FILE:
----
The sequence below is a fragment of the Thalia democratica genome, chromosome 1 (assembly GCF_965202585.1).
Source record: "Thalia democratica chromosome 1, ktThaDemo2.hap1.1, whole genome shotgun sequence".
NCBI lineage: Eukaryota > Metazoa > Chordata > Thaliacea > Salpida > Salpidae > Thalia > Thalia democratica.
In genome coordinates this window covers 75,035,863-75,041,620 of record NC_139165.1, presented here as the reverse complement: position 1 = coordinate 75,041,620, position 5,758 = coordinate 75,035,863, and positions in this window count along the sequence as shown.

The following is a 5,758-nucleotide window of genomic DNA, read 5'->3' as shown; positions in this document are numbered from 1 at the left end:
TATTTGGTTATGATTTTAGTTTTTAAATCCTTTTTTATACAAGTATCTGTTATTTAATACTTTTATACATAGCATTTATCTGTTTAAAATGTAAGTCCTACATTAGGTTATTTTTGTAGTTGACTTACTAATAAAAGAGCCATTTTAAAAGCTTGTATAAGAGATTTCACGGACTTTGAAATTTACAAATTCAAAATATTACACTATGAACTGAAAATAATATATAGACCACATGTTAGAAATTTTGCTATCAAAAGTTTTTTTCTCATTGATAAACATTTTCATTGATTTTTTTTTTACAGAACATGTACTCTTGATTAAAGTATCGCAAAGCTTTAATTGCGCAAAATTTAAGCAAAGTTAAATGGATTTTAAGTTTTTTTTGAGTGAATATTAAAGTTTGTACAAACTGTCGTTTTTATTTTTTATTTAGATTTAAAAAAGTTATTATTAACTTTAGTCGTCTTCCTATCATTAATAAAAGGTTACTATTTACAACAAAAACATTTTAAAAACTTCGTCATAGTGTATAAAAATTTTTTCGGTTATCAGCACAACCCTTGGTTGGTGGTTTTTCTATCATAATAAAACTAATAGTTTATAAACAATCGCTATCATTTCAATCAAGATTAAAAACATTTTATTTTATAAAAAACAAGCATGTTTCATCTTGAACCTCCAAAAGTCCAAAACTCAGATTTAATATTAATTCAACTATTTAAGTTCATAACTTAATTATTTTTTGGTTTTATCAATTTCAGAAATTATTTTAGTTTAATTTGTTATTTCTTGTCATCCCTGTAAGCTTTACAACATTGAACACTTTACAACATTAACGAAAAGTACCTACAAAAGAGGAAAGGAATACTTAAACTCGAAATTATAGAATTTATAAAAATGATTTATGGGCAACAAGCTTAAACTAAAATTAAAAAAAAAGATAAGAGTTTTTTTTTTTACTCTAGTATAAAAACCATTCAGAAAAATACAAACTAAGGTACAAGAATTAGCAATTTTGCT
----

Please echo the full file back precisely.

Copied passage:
The sequence below is a fragment of the Thalia democratica genome, chromosome 1 (assembly GCF_965202585.1).
Source record: "Thalia democratica chromosome 1, ktThaDemo2.hap1.1, whole genome shotgun sequence".
NCBI lineage: Eukaryota > Metazoa > Chordata > Thaliacea > Salpida > Salpidae > Thalia > Thalia democratica.
In genome coordinates this window covers 75,035,863-75,041,620 of record NC_139165.1, presented here as the reverse complement: position 1 = coordinate 75,041,620, position 5,758 = coordinate 75,035,863, and positions in this window count along the sequence as shown.

The following is a 5,758-nucleotide window of genomic DNA, read 5'->3' as shown; positions in this document are numbered from 1 at the left end:
TATTTGGTTATGATTTTAGTTTTTAAATCCTTTTTTATACAAGTATCTGTTATTTAATACTTTTATACATAGCATTTATCTGTTTAAAATGTAAGTCCTACATTAGGTTATTTTTGTAGTTGACTTACTAATAAAAGAGCCATTTTAAAAGCTTGTATAAGAGATTTCACGGACTTTGAAATTTACAAATTCAAAATATTACACTATGAACTGAAAATAATATATAGACCACATGTTAGAAATTTTGCTATCAAAAGTTTTTTTCTCATTGATAAACATTTTCATTGATTTTTTTTTTACAGAACATGTACTCTTGATTAAAGTATCGCAAAGCTTTAATTGCGCAAAATTTAAGCAAAGTTAAATGGATTTTAAGTTTTTTTTGAGTGAATATTAAAGTTTGTACAAACTGTCGTTTTTATTTTTTATTTAGATTTAAAAAAGTTATTATTAACTTTAGTCGTCTTCCTATCATTAATAAAAGGTTACTATTTACAACAAAAACATTTTAAAAACTTCGTCATAGTGTATAAAAATTTTTTCGGTTATCAGCACAACCCTTGGTTGGTGGTTTTTCTATCATAATAAAACTAATAGTTTATAAACAATCGCTATCATTTCAATCAAGATTAAAAACATTTTATTTTATAAAAAACAAGCATGTTTCATCTTGAACCTCCAAAAGTCCAAAACTCAGATTTAATATTAATTCAACTATTTAAGTTCATAACTTAATTATTTTTTGGTTTTATCAATTTCAGAAATTATTTTAGTTTAATTTGTTATTTCTTGTCATCCCTGTAAGCTTTACAACATTGAACACTTTACAACATTAACGAAAAGTACCTACAAAAGAGGAAAGGAATACTTAAACTCGAAATTATAGAATTTATAAAAATGATTTATGGGCAACAAGCTTAAACTAAAATTAAAAAAAAAGATAAGAGTTTTTTTTTTTACTCTAGTATAAAAACCATTCAGAAAAATACAAACTAAGGTACAAGAATTAGCAATTTTGCT